By Kennedy Maize
Washington, D.C., January 24, 2012 – President Obama yesterday said he will nominate Tony Clark, retiring chairman of the North Dakota Public Service Commission to the Federal Energy Regulatory Commission, replacing departed commissioner Marc Spitzer in one of the two Republican seats on the commission.
Clark was first elected to the North Dakota utility regulatory commission in 2000 and reelected in 2006. According to the Bismarck Tribune, Clark earlier this year said he would not run for reelection to the state commission. His term ends at the end of this year. Clark’s FERC nomination was a result of lobbying the administration by North Dakota’s junior Senator, Republican John Hoeven, working Senate Republican Leader Mitch McConnell of Texas. Hoeven, a member of the Senate Energy and Natural Resources Committee, was North Dakota’s governor during most of Clark’s term on the PSC. He served a one-year term as president of the National Association of Regulatory Utility Commissioners.
Before running for the PSC, Clark, 40, represented a Fargo district in the state legislature from 1994 to 1997, when Gov. Ed Schafer named him the state’s labor commissioner. He has degrees from North Dakota State University and the University of North Dakota. He is a former eagle scout and has been active in scouting since.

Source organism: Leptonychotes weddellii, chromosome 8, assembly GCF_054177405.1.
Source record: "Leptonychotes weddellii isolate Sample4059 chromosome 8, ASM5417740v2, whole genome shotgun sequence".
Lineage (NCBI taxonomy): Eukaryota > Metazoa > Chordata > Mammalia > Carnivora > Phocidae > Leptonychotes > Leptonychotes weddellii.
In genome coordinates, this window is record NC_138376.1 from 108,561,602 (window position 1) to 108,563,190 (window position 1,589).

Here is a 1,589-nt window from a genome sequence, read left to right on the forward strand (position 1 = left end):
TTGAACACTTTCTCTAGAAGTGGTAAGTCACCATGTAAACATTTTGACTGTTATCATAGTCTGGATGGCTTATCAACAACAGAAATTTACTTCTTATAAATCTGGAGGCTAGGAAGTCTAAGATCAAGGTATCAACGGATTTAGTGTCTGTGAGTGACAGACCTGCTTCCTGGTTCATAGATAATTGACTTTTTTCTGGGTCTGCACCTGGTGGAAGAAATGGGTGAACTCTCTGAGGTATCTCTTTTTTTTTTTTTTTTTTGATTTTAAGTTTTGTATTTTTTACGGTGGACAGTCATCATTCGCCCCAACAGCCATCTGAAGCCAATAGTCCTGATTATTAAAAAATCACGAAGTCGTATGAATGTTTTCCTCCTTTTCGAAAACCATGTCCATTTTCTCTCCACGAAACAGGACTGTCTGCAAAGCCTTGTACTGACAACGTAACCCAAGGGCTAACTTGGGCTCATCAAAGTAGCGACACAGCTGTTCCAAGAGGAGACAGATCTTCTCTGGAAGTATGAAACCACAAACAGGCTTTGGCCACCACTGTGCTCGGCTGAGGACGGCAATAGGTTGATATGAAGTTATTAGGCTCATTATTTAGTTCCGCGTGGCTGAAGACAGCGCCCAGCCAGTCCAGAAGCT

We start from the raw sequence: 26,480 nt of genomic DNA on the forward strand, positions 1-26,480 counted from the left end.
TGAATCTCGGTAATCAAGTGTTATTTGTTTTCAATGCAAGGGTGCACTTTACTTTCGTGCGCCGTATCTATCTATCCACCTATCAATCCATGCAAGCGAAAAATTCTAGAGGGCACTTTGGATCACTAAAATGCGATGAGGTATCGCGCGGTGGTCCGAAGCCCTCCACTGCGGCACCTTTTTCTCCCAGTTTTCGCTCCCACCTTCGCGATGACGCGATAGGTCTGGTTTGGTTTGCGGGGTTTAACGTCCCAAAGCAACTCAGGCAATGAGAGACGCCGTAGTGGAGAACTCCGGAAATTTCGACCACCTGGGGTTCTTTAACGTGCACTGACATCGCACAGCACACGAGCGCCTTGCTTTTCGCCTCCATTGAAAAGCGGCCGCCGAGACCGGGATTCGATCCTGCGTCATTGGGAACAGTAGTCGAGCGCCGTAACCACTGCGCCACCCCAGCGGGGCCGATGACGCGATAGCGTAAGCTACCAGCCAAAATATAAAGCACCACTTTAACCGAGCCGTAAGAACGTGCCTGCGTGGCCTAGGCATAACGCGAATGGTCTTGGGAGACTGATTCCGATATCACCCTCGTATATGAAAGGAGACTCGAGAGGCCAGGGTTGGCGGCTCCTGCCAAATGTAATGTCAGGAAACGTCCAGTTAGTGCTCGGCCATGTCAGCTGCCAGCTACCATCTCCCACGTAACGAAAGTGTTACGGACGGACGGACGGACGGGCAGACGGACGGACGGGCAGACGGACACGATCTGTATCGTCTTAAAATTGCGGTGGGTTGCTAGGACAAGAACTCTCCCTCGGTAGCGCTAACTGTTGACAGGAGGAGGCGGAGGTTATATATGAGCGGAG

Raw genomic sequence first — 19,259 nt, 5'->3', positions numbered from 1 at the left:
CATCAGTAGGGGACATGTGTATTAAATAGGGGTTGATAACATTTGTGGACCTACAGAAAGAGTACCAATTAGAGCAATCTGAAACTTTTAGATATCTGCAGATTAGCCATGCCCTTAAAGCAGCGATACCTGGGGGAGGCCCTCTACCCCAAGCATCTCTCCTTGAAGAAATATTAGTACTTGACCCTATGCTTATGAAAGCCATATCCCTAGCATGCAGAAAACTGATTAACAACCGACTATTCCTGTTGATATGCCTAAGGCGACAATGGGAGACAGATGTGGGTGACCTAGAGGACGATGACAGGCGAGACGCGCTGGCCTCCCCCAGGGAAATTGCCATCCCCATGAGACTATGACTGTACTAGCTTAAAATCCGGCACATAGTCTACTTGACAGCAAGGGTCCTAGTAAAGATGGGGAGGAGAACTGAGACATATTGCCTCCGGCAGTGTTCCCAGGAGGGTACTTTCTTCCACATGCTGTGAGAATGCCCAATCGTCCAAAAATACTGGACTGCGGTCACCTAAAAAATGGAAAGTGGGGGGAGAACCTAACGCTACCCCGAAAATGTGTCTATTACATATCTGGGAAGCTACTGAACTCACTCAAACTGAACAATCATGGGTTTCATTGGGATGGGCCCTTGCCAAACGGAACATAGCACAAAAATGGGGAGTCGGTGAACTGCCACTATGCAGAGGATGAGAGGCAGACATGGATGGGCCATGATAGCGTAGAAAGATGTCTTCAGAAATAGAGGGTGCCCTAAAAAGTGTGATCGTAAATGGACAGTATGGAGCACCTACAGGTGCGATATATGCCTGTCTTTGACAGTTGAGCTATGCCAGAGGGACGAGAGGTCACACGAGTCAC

North Dakota has become one of the most important energy states in the U.S. with the development of horizontal well drilling and hydraulic fracturing. The new approach to drilling for fossil fuels has led to a boom in both oil and natural gas production to the state. According to the Wall Street Journal, North Dakota in November pumped more crude oil than Ecuador, the founding nation of the Organization of Petroleum Exporting Countries. FERC has jurisdiction over siting of both oil and natural gas pipelines, which could represent a growing task for the commission, particularly as President Obama is said to be ready to make increased domestic energy production a feature in his State of the Union address tonight.
Clark’s nomination also has won support from the state’s senior senator, Kent Conrad, who is not running for reelection. “Tony has developed an expertise on a variety of energy issues,” Conrad said. “It will be an advantage to North Dakota and our vast energy potential to have Tony on FERC.”
Clark’s nomination must be confirmed by the Senate, which could prove a problem as presidential election politics heat up. Recent FERC nominations have been held up in partisan dealmaking. The Bismarck newspaper noted that is unclear if Clark would have to resign from the state board; his term ends December 31 pending his FERC nomination.
By law, the five member FERC consists of three members of the president’s political party and two from the minority party. Spitzer, a former Arizona regulator and legislator, held one of the two GOP seats, with commissioner Philip Moeller the other.